As the California National Guard mobilizes to assist with cannabis code enforcement in the Emerald Triangle, Humboldt County officials have been going on record to address how law enforcement raids are being conducted and explain the code enforcement process to the public. The explanations are not always consistent, however.
For example, the sheriff and the deputy director of Building and Planning Department have offered diametrically opposed descriptions about how cannabis code enforcement actions are instigated. The explanations were unsolicited and made by each official specifically to stress important factors they believe the public needs to know. They just said the opposite thing.
This week, in direct response to local concerns about sightings of National Guard helicopters reconnoitering the area, Humboldt County Sheriff William Honsal posted a video to YouTube in which he addressed “CA National Guard’s assistance in cannabis enforcement this summer.” Toward the end of the 3-minute video, Sheriff Honsal said, “I want to remind everyone that we are a complaint driven department. When you have a complaint about an illegal marijuana garden you need to call us…”
In a May 9 article for the Eureka Times-Standard, however, Humboldt County Planning and Building deputy director Bob Russell is quoted as saying, “It’s also important to understand the enforcement (prior to April 2018) was complaint-driven action whereas now, Humboldt County has mandated we do active enforcement on unpermitted cannabis. It has indeed produced the desired effect with respect to unpermitted cannabis cultivation without having to drive around the county.”
Russell’s comment was made in reference to the 700 percent rise in county code enforcement in 2018 alone, the result of “data and imagery provided by a private satellite company,” reported Ruth Schneider for the paper.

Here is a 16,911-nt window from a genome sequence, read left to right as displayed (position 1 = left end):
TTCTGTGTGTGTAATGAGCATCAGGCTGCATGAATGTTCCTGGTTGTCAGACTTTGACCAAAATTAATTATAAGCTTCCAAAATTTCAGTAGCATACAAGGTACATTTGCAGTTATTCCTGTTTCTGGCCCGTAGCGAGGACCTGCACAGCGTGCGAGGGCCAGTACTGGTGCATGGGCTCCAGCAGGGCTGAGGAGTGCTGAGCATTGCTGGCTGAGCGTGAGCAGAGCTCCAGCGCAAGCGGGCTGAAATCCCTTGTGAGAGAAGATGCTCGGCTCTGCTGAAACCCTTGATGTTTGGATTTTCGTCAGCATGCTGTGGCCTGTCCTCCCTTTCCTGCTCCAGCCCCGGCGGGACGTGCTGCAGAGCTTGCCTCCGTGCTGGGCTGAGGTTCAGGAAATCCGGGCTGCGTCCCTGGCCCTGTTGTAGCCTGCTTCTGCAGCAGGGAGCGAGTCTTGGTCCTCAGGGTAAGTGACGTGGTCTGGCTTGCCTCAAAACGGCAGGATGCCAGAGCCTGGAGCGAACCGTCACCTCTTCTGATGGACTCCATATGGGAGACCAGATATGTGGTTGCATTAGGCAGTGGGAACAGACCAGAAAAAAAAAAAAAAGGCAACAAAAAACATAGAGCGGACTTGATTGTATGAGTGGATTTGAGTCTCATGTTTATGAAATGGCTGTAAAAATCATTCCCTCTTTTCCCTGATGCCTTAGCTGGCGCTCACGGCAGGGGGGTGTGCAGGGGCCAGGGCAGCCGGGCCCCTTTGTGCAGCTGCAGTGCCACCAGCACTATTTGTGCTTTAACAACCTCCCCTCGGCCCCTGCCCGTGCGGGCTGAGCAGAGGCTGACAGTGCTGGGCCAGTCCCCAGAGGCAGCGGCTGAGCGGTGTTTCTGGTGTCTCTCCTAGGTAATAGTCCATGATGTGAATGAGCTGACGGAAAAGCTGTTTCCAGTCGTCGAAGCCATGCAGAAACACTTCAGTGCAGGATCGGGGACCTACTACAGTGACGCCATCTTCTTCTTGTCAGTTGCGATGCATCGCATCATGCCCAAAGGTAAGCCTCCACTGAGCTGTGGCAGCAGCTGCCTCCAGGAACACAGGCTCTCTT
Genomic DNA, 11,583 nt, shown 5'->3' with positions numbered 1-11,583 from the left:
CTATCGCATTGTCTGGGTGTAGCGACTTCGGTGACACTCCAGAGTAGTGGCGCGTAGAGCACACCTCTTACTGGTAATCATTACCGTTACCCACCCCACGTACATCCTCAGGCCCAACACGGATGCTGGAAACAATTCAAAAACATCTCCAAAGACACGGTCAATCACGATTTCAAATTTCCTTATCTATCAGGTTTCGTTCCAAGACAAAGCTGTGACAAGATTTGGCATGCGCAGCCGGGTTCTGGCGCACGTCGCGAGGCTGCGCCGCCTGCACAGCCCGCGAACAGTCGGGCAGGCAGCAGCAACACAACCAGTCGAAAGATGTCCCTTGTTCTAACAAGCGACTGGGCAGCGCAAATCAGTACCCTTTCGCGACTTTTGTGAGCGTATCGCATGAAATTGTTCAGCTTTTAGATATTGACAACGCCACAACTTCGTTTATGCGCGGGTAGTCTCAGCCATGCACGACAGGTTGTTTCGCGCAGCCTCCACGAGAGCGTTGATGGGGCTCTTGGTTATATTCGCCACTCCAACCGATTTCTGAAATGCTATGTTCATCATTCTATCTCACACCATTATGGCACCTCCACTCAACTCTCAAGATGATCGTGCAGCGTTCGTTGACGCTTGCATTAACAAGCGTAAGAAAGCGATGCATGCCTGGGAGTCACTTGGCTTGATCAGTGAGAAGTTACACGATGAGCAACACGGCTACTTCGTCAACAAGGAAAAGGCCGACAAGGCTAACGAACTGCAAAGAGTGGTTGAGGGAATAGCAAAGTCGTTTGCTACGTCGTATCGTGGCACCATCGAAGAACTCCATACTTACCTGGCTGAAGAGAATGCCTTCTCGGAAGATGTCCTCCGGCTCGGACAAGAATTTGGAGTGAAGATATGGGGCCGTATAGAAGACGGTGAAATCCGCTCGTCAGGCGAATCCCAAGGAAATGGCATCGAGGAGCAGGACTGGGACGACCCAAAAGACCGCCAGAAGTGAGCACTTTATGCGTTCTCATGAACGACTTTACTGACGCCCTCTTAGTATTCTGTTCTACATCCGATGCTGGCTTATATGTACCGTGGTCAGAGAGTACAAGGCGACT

“Prior to April 2018, when the county first contracted Planet for the satellite imagery and data, there were ‘far less than 100 (citations) per year,’” Schneider quoted Russel as saying. “Last season in our pilot year, we did just under 700 using the satellite imagery.”
In other words, according to Building and Planning, the entire 700 percent increase in abatement notices in 2018 was the result not of complaints but of a satellite imagery program that will continue unabated for at least another year and a half.
“In January, the county board of supervisors voted to extend the contract with Planet until December 2020. The staff report at the time noted extending the contract ‘allows staff to efficiently conduct critical code violations at a much higher volume than is possible using only static images,’ reported Schneider. “The contract with Planet costs the county about $200,000 per year. The services rendered through Planet only operate between March and November of each year.”
Sheriff Honsal, who stated unequivocally in the video that the county is “targeting those that are outside the permitting process,” made no mention of the satellite imagery program in his comments. Instead, he left the impression that complaints are driving cannabis code enforcement by his office in partnership with the state.
“[W]e are receiving a lot of tips actually from licensed marijuana cultivators…I appreciate the partnership we have with the legal growing community…We are there to protect them and their interests as well…,” said the sheriff in his video.
To an outsider, this looks less like a simple error or confusion between the agencies than an attempt by the sheriff to whitewash the impact of a county abatement program that, according to local attorney Eugene Denson, seems to have had the “unintended consequence of targeting mom-and-pop operations.”